In the old days you had do a lot of low level, close to the hardware, stuff to get something as sound or high resolution graphics in your programs. Today that is all taken care of by the OS and the OS will not let you try to take control over the hardware directly (that's a good thing).

    >"[quote]we are going to be losing a hell of a lot of history.[/quote]"

    Yes, that is a problem. That is why I love project like ScummVM. They have really saved LucasArt's classic games for the future.

    >"[quote]I myself would love it if Macs could run EXEs, but that would require Direct X on Macs, and I'm sure microsoft hold some rights to it. I don't even know if mac runs DLLs. Ahhh well.[/quote]"

    Macs have a completly different hardware architecture so they can't just run PC executebels. To be technical: they have a different instuction set and are not binary compatible.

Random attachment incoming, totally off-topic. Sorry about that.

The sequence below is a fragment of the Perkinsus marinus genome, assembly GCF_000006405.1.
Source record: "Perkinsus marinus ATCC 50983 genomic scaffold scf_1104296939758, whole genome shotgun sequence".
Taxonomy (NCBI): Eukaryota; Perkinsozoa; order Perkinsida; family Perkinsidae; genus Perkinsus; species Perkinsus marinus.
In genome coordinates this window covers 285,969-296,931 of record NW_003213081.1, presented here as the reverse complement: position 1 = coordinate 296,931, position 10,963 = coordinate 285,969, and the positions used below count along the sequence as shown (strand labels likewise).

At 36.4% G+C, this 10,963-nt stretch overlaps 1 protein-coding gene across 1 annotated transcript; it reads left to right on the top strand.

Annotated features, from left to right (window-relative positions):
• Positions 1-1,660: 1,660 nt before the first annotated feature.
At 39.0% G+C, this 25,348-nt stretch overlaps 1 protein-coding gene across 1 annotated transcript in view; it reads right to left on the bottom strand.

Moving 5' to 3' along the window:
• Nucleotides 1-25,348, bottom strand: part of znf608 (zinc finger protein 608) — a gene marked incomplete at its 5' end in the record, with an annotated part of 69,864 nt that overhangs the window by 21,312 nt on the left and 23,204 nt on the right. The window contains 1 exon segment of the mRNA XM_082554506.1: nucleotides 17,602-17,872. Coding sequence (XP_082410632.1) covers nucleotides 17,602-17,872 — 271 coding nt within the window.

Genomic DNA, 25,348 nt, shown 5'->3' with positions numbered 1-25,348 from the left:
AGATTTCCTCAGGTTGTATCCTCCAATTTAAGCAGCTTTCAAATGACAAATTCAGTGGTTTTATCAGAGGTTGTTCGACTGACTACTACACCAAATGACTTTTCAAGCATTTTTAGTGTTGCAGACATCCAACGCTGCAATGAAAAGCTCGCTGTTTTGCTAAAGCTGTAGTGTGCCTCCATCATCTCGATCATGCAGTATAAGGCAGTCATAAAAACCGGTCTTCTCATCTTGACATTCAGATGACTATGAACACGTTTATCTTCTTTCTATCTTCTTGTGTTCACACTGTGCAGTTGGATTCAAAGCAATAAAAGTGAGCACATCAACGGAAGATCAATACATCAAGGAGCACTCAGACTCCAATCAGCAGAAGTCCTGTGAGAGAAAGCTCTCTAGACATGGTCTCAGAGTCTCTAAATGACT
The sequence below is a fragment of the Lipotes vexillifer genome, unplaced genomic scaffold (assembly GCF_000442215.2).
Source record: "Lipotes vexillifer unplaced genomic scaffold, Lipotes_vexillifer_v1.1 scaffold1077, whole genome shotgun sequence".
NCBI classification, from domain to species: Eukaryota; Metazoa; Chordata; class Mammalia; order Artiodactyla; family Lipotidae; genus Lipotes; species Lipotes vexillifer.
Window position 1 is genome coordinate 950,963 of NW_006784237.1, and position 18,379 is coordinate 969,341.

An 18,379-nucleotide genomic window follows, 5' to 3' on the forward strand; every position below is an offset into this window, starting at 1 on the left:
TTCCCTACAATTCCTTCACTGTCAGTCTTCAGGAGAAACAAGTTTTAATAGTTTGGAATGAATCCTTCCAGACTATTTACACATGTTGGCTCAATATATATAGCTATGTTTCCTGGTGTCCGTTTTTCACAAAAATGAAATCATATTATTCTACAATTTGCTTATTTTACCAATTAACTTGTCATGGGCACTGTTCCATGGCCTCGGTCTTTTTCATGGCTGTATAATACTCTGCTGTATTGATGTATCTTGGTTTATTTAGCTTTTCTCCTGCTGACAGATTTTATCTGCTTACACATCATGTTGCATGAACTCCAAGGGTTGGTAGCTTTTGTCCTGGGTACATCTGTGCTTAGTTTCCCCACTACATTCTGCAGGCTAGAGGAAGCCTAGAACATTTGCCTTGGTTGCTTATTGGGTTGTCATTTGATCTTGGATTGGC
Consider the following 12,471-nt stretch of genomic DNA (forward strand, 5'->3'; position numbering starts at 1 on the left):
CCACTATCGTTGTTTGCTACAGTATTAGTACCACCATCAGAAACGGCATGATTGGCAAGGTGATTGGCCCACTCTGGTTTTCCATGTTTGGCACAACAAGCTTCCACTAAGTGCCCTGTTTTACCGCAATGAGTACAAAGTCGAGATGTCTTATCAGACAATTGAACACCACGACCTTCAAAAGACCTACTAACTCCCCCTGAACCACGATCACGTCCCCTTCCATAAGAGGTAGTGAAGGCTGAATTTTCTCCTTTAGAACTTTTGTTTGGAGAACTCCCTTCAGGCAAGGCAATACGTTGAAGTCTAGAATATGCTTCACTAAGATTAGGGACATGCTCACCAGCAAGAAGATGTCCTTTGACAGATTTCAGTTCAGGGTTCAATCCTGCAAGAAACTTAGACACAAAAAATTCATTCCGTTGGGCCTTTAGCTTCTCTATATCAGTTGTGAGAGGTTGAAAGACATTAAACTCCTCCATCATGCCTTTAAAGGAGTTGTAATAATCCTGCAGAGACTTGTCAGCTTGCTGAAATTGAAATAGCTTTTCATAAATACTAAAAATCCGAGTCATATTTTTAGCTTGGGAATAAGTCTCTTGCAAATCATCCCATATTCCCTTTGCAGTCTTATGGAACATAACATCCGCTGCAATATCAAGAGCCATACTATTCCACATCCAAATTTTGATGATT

The reason that you can run some modern Windows games under Linux is that they run on the same hardware and that somebody has made the effort to map some of the services that Windows provide (for graphics, sound, input etc) to equivalent services on Linux. So then the programs tries to call a Windows specific operation, for example "draw triangle with DirectX" it is tranformed to a "draw triangle with OpenGL" when the program runs on Linux.

    >"[quote]Maybe one day in the distant future[/quote]"

    When the hardware is fast enough to simulate older hardware in software we can hope for it. Somebody just have to write a good enough emulator. Not a easy task.

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    Anonymous

    Yes. We need Linux/BSD ports. Myself, I am running Fedora Core, when I'm not feeling nostalgic in front of my old Slackware box. If native ports could be made for the upcoming Telltale adventures, I'd be ecstatic.